The Diver Festival.
(photo credit: SANTARCANGELO)
Samira Elagoz’s Cock, Cock…Who’s There? Is often associated with the #metoo movement, but the Finnish/Egyptian artist’s film/performance predates the swell of outcries against sexual violence. When she began collecting materials for this work, Elagoz had no intention of falling in with an international trend. Rather, she sought out a way to process her own experience with rape.
“The project started rather simply,” says Elagoz. “I noticed it had been a year since my rape and I didn’t want it to be this maudlin affair, so as I jokingly considered an anniversary celebration, I asked friends to make some video commentary for me. That might sound a bit dark to some, but levity can be an effective way to deal with things. Soon after, I started to film encounters with men, collecting and categorizing material that would question the associated role patterns and representations in this “man meets woman” setup. There are a lot of prejudiced assumptions and opinions surrounding sexual violence, and after my experience I sorely lacked any stories about the aftermath that I could actually identify with, so I decided to share my own.”
Elagoz, 29, was born in Helsinki. As a child, she decided to become a dancer, but after a year of studies, decided to change tracks to choreography. In 2016, Elagoz graduated from the Amsterdam University of the Arts with a degree in choreography. This week, she will visit Israel for the first time to present Cock, Cock…Who’s There?
as part of the Diver Festival.
The film/performance was conceived over the course of many months, during which Elagoz entered the homes of dozens of men. She found these participants the way many do nowadays, through various apps like Tinder and Chatroulette. She came in with a camera – that’s it, no requests, no expectations and no barriers. Her goal was to reorganize the idea of a meeting between two people, in this case man and woman, to put back together a notion that had been shattered for her.
“What I’ve been very curious about is how people perform themselves, whether that is online or in front of a camera. And especially how we perform our gender roles in such a cliched situation as ‘man meets woman for the first time’. So, my subjects are things like female sexualization vs power of femininity, lonely man in virtual space, sexual violence, the manipulative power of the camera, and performativity of real-life events.”
After completing the research phase, conducted in different countries and continents, Elagoz sat down to make sense of her footage.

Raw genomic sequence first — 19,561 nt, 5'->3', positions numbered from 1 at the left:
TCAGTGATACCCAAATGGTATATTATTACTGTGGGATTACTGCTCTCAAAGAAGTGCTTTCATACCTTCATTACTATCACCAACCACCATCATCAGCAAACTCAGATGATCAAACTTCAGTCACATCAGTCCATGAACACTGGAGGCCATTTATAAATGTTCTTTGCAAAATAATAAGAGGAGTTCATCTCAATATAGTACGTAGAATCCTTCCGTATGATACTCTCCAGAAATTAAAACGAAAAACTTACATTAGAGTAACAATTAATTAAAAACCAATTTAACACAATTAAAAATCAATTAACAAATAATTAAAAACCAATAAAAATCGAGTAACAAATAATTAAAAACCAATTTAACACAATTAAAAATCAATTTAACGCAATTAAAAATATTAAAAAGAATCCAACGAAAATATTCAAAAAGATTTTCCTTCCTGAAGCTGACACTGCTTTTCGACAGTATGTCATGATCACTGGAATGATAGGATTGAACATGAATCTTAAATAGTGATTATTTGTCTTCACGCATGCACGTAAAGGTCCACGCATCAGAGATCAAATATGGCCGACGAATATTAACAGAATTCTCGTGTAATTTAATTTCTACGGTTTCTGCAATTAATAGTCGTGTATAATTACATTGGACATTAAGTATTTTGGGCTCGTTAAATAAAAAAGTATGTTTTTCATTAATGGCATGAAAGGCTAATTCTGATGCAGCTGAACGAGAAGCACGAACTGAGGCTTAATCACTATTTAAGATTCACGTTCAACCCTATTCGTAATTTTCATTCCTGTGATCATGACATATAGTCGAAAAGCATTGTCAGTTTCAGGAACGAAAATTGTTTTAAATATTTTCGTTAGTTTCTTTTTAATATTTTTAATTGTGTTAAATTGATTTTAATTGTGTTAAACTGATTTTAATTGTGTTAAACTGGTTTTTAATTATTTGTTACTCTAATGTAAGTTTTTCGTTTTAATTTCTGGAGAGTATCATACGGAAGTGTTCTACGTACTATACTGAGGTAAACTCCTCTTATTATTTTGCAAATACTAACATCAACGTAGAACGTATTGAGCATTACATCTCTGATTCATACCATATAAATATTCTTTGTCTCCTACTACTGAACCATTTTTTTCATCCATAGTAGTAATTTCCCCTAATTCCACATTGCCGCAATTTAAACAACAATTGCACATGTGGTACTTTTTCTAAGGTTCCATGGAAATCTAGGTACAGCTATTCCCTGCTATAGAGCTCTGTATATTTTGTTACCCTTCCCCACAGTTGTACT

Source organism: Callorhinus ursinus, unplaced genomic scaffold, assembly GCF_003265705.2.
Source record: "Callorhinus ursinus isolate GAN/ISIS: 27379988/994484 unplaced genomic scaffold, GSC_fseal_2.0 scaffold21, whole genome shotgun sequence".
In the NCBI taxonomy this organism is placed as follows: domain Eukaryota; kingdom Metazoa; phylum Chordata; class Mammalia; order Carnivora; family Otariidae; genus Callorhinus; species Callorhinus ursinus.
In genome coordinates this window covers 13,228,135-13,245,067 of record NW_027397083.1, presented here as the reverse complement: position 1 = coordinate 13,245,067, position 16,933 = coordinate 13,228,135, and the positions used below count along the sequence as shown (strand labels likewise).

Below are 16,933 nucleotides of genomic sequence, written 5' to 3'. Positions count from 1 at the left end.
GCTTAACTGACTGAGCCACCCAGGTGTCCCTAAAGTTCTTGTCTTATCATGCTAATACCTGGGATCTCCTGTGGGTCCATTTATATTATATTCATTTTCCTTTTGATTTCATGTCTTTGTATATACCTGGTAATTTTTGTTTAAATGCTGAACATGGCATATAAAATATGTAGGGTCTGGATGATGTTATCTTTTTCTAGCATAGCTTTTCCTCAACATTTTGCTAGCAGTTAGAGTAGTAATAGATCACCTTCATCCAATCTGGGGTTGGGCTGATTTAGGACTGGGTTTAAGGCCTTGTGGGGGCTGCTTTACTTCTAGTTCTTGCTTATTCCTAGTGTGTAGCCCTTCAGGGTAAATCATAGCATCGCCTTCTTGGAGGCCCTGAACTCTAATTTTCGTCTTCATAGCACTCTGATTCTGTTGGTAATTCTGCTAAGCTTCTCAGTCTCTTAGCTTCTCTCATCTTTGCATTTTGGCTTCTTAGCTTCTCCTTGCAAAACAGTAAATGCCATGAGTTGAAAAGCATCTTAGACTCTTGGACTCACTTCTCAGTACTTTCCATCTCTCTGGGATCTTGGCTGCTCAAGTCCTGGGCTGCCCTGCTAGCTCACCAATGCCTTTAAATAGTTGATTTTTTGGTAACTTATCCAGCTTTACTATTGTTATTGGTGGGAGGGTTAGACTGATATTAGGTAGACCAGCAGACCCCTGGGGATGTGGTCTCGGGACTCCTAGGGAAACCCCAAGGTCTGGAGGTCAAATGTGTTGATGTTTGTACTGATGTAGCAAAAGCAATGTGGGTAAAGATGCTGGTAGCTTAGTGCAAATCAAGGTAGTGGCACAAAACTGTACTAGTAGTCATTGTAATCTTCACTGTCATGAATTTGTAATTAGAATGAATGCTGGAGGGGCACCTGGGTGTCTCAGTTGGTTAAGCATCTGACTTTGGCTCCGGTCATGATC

“With my way of filming, where everything is incident-based and there are no scripts involved, you end up with hours and hours of material. The first task was to sit through all those hours and start the process of elimination. Actually, that’s the hardest part of the whole editing for me – to just sit and watch everything,” she explains.
The result is an arresting, at times confusing and powerful piece about intimate interchanges. Though film and television are rife with representations of romantic exchange, Elagoz’s take on these meetings is utterly unpredictable.
“The male gaze is a trend we see in art, something so commonplace we all recognize it instantly in film or photos. The female gaze doesn’t have that history behind it, yet. It’s still very much being defined, and not as a juxtaposition to male gaze, but as a thing in and of itself. I think the male gaze is embarrassingly limited, whereas the female gaze is open to interpretation, to being redefined in each instance that an artist asserts their version.”
For more than two years, Elagoz has traveled around the world to present Cock, Cock…Who’s There?
, a fact that continues to shock her. She has received the Prix Jardin d’Europe as well as an Andre Veltkamp grant for this work.
“I’m surprised that I’m still touring the work after two years, and that it feels now even more current and contemporary than ever. This performance opens up many usually unspoken questions and attitudes around sexual violence. It touches on the social perception and attitude toward rape, the personal struggle and tested ideas and practical suggestions for dealing with trauma. The project has helped me, and other victims that have seen it, confront the effect that rape has on identity, relationships and sexuality. Being able to talk about this subject, in an unfiltered and honest way, is vitally important to changing rape culture. This work has enabled me to give other victims a voice. It has on numerous occasions elicited tremendously touching stories from audience members who went through similar states and actions as I did,” Elagoz says.
Cock, Cock…Who’s There? will be presented on Thursday, September 6 at the Inbal Theater. For more information, visit www.diverfestival.com.
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